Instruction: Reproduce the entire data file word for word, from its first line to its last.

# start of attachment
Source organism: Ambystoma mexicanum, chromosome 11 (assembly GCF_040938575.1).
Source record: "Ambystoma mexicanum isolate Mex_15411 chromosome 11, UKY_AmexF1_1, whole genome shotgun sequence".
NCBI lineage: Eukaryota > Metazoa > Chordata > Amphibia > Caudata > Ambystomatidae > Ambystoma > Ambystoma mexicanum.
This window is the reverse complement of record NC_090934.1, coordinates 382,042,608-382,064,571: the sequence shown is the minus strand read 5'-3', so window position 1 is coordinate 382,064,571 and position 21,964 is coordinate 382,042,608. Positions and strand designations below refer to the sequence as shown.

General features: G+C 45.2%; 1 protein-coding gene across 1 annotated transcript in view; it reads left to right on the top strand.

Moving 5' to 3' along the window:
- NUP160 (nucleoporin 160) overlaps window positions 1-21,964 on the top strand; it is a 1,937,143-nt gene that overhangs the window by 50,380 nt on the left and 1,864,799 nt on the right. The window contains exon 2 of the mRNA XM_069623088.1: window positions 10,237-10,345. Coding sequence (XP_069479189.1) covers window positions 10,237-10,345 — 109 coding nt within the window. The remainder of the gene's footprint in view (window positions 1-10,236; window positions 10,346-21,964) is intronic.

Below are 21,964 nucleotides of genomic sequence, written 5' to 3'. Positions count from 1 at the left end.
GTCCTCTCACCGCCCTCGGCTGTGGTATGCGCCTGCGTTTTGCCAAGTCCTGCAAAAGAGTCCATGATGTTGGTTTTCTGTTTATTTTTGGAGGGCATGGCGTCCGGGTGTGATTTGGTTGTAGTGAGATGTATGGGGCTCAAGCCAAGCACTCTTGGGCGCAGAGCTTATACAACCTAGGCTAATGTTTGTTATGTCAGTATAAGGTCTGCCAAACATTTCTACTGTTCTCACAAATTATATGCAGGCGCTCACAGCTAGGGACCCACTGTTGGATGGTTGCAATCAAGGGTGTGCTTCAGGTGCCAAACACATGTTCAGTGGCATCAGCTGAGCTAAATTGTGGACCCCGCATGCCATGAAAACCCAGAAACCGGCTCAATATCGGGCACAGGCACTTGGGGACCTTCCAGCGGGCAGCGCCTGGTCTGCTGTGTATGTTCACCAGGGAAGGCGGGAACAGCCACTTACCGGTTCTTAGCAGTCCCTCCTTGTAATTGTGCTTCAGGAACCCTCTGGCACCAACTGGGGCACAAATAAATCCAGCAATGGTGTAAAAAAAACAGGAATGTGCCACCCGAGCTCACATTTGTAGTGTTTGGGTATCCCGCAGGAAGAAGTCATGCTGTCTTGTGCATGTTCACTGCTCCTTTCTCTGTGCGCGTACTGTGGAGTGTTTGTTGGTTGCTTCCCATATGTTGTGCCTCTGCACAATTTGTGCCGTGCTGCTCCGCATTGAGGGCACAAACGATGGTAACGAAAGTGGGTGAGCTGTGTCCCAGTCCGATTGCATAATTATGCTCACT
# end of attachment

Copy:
Source organism: Ambystoma mexicanum, chromosome 11 (assembly GCF_040938575.1).
Source record: "Ambystoma mexicanum isolate Mex_15411 chromosome 11, UKY_AmexF1_1, whole genome shotgun sequence".
NCBI lineage: Eukaryota > Metazoa > Chordata > Amphibia > Caudata > Ambystomatidae > Ambystoma > Ambystoma mexicanum.
This window is the reverse complement of record NC_090934.1, coordinates 382,042,608-382,064,571: the sequence shown is the minus strand read 5'-3', so window position 1 is coordinate 382,064,571 and position 21,964 is coordinate 382,042,608. Positions and strand designations below refer to the sequence as shown.

General features: G+C 45.2%; 1 protein-coding gene across 1 annotated transcript in view; it reads left to right on the top strand.

Moving 5' to 3' along the window:
- NUP160 (nucleoporin 160) overlaps window positions 1-21,964 on the top strand; it is a 1,937,143-nt gene that overhangs the window by 50,380 nt on the left and 1,864,799 nt on the right. The window contains exon 2 of the mRNA XM_069623088.1: window positions 10,237-10,345. Coding sequence (XP_069479189.1) covers window positions 10,237-10,345 — 109 coding nt within the window. The remainder of the gene's footprint in view (window positions 1-10,236; window positions 10,346-21,964) is intronic.

Below are 21,964 nucleotides of genomic sequence, written 5' to 3'. Positions count from 1 at the left end.
GTCCTCTCACCGCCCTCGGCTGTGGTATGCGCCTGCGTTTTGCCAAGTCCTGCAAAAGAGTCCATGATGTTGGTTTTCTGTTTATTTTTGGAGGGCATGGCGTCCGGGTGTGATTTGGTTGTAGTGAGATGTATGGGGCTCAAGCCAAGCACTCTTGGGCGCAGAGCTTATACAACCTAGGCTAATGTTTGTTATGTCAGTATAAGGTCTGCCAAACATTTCTACTGTTCTCACAAATTATATGCAGGCGCTCACAGCTAGGGACCCACTGTTGGATGGTTGCAATCAAGGGTGTGCTTCAGGTGCCAAACACATGTTCAGTGGCATCAGCTGAGCTAAATTGTGGACCCCGCATGCCATGAAAACCCAGAAACCGGCTCAATATCGGGCACAGGCACTTGGGGACCTTCCAGCGGGCAGCGCCTGGTCTGCTGTGTATGTTCACCAGGGAAGGCGGGAACAGCCACTTACCGGTTCTTAGCAGTCCCTCCTTGTAATTGTGCTTCAGGAACCCTCTGGCACCAACTGGGGCACAAATAAATCCAGCAATGGTGTAAAAAAAACAGGAATGTGCCACCCGAGCTCACATTTGTAGTGTTTGGGTATCCCGCAGGAAGAAGTCATGCTGTCTTGTGCATGTTCACTGCTCCTTTCTCTGTGCGCGTACTGTGGAGTGTTTGTTGGTTGCTTCCCATATGTTGTGCCTCTGCACAATTTGTGCCGTGCTGCTCCGCATTGAGGGCACAAACGATGGTAACGAAAGTGGGTGAGCTGTGTCCCAGTCCGATTGCATAATTATGCTCACT